Title
Micro-analytical characterisation of radioactive heterogeneities in samples from Central Asian TENORM sites Micro-analytical characterisation of radioactive heterogeneities in samples from Central Asian TENORM sites
Author
Faculty/Department
Faculty of Sciences. Chemistry
Publication type
article
Publication
London ,
Subject
Chemistry
Biology
Source (journal)
Journal of environmental radioactivity. - London
Volume/pages
123(2013) , p. 63-70
ISSN
0265-931X
ISI
000321177200007
Carrier
E
Target language
English (eng)
Full text (Publishers DOI)
Affiliation
University of Antwerp
Abstract
The present work focuses on the use of micro-analytical techniques to demonstrate the heterogeneous distribution of radionuclides and metals in soils collected at Former Soviet Union mining sites in Central Asia. Based on digital autoradiography, radionuclides were heterogeneously distributed in soil samples collected at the abandoned uranium mining sites Kurday, Kazakhstan, Kadji Sai, Kyrgyzstan and Taboshar, Tajikistan. Using electron microscopy interfaced with X-ray microanalysis submicron - mm-sized radioactive particles and rock fragments with U, As, Se and toxic metals on the surfaces were identified in Kurday and Kadji Sai samples. Employing scanning and tomographic (3D) synchrotron radiation based micro-X-ray fluorescence (mu-SRXRF) and synchrotron radiation based micro-X-ray diffraction (mu-SRXRD) allowed us to observe the inner structure of the particles without physical sectioning. The distribution of elements in virtual crosssections demonstrated that U and a series of toxic elements were rather heterogeneously distributed also within individual radioactive TENORM particles. Compared to archived data, U in Kadji Sai particles was present as uraninite (U4O9+y or UO2+x) or Na-zippeite aNa(4)(UO2)(6)[(OH)(10)(SO4)(3)]center dot 4H(2)O), i.e. U minerals with very low solubility. The results suggested that TENORM particles can carry substantial amount of radioactivity, which can be subject to re-suspension, atmospheric transport and water transport. Thus, the potential radioecological and radioanalytical impact of radioactive particles at NORM and TENORM sites worldwide should be taken into account. The present work also demonstrates that radioecological studies should benefit from the use of advanced methods such as synchrotron radiation based techniques. (C) 2012 Elsevier Ltd. All rights reserved.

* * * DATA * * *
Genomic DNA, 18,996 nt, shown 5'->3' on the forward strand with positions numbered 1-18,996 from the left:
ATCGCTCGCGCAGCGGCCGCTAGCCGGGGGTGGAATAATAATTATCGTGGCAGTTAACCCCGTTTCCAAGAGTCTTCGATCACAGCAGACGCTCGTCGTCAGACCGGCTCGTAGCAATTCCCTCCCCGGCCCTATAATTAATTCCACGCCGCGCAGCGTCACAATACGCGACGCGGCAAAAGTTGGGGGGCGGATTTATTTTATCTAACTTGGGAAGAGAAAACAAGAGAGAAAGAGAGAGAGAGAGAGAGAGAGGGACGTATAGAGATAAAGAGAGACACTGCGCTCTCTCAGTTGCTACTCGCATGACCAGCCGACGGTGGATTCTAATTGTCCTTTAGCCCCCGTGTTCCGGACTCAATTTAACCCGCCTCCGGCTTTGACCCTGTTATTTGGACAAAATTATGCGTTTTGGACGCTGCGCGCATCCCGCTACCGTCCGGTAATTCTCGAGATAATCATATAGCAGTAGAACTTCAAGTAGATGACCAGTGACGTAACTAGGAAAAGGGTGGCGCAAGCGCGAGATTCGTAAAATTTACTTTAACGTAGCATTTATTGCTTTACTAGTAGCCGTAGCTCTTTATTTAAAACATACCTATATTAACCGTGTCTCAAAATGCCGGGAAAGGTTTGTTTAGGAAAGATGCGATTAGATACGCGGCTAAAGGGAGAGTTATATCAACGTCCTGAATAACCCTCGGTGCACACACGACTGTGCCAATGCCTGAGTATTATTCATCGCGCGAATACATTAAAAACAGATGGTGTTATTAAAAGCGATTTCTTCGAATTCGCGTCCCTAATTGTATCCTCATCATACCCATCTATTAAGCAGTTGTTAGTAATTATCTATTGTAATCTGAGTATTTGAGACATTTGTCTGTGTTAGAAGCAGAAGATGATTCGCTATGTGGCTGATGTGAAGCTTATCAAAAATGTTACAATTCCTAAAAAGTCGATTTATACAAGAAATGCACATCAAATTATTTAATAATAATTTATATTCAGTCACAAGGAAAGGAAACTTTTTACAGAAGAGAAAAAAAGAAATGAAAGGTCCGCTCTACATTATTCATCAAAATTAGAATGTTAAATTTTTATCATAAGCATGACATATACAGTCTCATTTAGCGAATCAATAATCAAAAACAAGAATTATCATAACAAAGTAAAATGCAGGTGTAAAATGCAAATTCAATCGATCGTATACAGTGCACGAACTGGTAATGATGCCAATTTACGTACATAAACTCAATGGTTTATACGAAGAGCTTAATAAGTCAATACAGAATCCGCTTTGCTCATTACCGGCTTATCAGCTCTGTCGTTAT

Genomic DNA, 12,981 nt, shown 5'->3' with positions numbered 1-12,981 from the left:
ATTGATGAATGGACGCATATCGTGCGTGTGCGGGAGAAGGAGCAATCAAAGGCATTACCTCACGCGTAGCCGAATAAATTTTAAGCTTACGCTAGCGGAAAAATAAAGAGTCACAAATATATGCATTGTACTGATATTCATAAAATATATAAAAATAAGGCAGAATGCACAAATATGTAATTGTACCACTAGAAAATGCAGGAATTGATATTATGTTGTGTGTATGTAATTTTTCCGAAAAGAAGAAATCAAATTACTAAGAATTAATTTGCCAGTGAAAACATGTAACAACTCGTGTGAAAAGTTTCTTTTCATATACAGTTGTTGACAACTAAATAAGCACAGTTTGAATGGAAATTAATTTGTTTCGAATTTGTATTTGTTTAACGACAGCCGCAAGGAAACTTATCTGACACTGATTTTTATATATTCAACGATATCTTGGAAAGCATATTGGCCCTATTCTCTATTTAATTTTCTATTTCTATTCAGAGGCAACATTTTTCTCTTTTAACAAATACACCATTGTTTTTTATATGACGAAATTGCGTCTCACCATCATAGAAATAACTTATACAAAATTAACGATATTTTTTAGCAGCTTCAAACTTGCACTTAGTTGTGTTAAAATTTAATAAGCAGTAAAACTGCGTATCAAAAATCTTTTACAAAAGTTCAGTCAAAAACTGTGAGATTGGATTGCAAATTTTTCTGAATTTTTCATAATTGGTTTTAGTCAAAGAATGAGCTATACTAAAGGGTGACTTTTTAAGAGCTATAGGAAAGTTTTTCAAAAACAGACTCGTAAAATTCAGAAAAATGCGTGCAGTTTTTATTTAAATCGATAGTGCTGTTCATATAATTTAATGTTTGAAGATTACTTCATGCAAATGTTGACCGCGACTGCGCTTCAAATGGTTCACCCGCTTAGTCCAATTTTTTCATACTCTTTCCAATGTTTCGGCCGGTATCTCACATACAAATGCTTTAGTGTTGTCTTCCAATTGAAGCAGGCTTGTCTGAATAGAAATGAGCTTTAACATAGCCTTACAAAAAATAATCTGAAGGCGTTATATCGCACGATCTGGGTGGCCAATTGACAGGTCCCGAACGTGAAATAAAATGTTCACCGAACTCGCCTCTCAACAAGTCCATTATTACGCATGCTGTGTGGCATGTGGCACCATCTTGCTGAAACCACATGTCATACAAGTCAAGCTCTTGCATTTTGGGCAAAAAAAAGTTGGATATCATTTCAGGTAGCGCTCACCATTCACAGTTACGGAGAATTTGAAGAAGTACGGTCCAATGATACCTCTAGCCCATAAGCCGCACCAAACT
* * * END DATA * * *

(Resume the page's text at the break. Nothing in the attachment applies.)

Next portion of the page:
E-info
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